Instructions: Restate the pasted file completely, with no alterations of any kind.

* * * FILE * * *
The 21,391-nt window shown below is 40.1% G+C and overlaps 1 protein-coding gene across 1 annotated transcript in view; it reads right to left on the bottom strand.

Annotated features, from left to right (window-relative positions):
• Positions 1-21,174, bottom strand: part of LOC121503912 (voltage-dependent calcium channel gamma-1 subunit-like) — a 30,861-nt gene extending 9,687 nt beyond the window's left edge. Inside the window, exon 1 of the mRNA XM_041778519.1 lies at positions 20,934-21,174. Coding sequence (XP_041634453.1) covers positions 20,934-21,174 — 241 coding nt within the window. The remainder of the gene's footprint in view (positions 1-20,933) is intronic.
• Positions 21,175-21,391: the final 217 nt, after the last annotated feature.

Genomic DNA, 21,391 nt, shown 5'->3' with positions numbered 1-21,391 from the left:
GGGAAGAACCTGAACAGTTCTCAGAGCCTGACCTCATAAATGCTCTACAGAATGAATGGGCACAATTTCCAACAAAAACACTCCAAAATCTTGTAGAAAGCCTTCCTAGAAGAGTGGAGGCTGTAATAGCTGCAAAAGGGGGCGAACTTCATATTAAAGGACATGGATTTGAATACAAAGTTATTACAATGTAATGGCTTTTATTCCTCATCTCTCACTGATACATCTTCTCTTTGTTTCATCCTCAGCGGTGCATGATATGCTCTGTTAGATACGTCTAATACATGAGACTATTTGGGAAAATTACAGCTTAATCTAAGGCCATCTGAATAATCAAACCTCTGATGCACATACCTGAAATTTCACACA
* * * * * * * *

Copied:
The 21,391-nt window shown below is 40.1% G+C and overlaps 1 protein-coding gene across 1 annotated transcript in view; it reads right to left on the bottom strand.

Annotated features, from left to right (window-relative positions):
• Positions 1-21,174, bottom strand: part of LOC121503912 (voltage-dependent calcium channel gamma-1 subunit-like) — a 30,861-nt gene extending 9,687 nt beyond the window's left edge. Inside the window, exon 1 of the mRNA XM_041778519.1 lies at positions 20,934-21,174. Coding sequence (XP_041634453.1) covers positions 20,934-21,174 — 241 coding nt within the window. The remainder of the gene's footprint in view (positions 1-20,933) is intronic.
• Positions 21,175-21,391: the final 217 nt, after the last annotated feature.

Genomic DNA, 21,391 nt, shown 5'->3' with positions numbered 1-21,391 from the left:
GGGAAGAACCTGAACAGTTCTCAGAGCCTGACCTCATAAATGCTCTACAGAATGAATGGGCACAATTTCCAACAAAAACACTCCAAAATCTTGTAGAAAGCCTTCCTAGAAGAGTGGAGGCTGTAATAGCTGCAAAAGGGGGCGAACTTCATATTAAAGGACATGGATTTGAATACAAAGTTATTACAATGTAATGGCTTTTATTCCTCATCTCTCACTGATACATCTTCTCTTTGTTTCATCCTCAGCGGTGCATGATATGCTCTGTTAGATACGTCTAATACATGAGACTATTTGGGAAAATTACAGCTTAATCTAAGGCCATCTGAATAATCAAACCTCTGATGCACATACCTGAAATTTCACACA